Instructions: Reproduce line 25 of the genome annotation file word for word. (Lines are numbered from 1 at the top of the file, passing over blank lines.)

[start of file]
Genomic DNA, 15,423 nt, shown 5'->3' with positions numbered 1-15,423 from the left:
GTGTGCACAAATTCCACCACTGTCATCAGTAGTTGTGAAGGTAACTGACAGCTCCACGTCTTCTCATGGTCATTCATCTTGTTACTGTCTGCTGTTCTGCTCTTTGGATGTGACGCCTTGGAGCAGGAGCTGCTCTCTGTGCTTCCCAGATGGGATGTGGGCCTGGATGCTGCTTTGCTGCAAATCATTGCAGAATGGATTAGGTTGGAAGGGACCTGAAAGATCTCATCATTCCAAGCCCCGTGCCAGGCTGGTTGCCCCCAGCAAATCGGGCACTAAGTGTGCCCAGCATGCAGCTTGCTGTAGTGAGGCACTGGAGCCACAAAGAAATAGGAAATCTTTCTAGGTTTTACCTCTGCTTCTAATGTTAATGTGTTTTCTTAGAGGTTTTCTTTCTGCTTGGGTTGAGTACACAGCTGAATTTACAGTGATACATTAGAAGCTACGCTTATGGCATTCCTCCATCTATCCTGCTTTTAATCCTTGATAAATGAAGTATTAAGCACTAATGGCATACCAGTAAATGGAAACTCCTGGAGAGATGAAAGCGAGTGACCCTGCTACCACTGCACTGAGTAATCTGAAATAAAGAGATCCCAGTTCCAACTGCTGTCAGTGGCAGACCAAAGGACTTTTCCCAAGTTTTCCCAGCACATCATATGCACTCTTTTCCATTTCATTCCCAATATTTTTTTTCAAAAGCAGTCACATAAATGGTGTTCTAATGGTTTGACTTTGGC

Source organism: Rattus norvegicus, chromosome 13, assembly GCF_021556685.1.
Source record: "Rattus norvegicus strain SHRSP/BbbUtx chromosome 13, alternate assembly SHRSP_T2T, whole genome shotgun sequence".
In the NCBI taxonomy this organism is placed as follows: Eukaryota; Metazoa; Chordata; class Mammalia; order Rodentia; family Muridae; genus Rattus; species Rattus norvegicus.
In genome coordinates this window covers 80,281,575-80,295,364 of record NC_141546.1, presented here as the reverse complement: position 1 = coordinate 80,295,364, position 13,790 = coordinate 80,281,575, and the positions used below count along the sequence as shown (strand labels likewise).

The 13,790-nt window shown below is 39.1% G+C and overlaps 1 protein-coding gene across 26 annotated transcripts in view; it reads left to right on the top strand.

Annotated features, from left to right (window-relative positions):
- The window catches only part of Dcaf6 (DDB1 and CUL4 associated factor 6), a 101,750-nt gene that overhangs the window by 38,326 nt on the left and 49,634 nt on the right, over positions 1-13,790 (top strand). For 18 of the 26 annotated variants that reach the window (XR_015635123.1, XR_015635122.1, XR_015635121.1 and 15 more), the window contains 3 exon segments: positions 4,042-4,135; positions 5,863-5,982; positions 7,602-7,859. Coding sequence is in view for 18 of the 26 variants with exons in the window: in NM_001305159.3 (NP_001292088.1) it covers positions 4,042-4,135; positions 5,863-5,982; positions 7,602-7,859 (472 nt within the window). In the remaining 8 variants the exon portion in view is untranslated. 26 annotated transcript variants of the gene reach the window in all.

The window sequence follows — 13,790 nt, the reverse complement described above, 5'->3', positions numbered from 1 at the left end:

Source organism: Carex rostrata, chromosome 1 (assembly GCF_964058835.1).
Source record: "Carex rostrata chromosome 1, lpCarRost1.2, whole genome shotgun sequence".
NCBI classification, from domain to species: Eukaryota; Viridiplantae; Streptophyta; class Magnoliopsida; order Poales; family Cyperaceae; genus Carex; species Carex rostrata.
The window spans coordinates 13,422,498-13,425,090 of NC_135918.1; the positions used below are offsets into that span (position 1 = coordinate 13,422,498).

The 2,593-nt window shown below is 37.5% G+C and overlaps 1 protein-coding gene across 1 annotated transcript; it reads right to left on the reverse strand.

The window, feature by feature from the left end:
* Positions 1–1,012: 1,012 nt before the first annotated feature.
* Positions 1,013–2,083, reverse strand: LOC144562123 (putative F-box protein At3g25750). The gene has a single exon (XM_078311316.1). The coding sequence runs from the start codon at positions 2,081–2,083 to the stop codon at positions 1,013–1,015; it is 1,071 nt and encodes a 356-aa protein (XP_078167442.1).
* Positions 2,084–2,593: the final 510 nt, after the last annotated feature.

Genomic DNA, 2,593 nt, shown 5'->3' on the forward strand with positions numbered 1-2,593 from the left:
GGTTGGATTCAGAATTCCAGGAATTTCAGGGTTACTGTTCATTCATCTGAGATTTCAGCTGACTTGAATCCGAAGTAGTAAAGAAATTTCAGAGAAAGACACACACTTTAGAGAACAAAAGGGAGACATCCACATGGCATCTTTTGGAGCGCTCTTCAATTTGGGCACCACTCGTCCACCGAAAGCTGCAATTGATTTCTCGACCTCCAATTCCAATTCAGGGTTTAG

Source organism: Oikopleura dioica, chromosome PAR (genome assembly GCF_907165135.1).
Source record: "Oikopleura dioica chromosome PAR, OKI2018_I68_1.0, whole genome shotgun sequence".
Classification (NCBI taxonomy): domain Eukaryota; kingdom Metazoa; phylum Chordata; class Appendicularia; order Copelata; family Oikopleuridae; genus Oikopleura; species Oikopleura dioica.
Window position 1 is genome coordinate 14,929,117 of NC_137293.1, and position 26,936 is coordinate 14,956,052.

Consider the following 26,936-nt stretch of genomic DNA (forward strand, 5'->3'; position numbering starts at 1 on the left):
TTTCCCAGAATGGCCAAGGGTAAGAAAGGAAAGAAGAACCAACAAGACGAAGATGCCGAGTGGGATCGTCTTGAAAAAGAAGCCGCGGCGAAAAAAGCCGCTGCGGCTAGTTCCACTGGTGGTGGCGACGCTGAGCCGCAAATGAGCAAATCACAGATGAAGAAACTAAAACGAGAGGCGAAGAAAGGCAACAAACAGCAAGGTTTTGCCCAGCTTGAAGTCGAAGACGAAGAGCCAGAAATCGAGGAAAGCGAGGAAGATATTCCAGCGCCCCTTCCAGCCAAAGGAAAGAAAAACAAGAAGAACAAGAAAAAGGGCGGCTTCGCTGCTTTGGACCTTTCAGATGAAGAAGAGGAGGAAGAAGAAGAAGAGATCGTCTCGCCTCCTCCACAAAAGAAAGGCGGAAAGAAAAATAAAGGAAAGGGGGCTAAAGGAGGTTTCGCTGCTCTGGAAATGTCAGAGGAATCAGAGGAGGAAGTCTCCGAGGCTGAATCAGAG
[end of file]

Window position 1 is genome coordinate 14,929,117 of NC_137293.1, and position 26,936 is coordinate 14,956,052.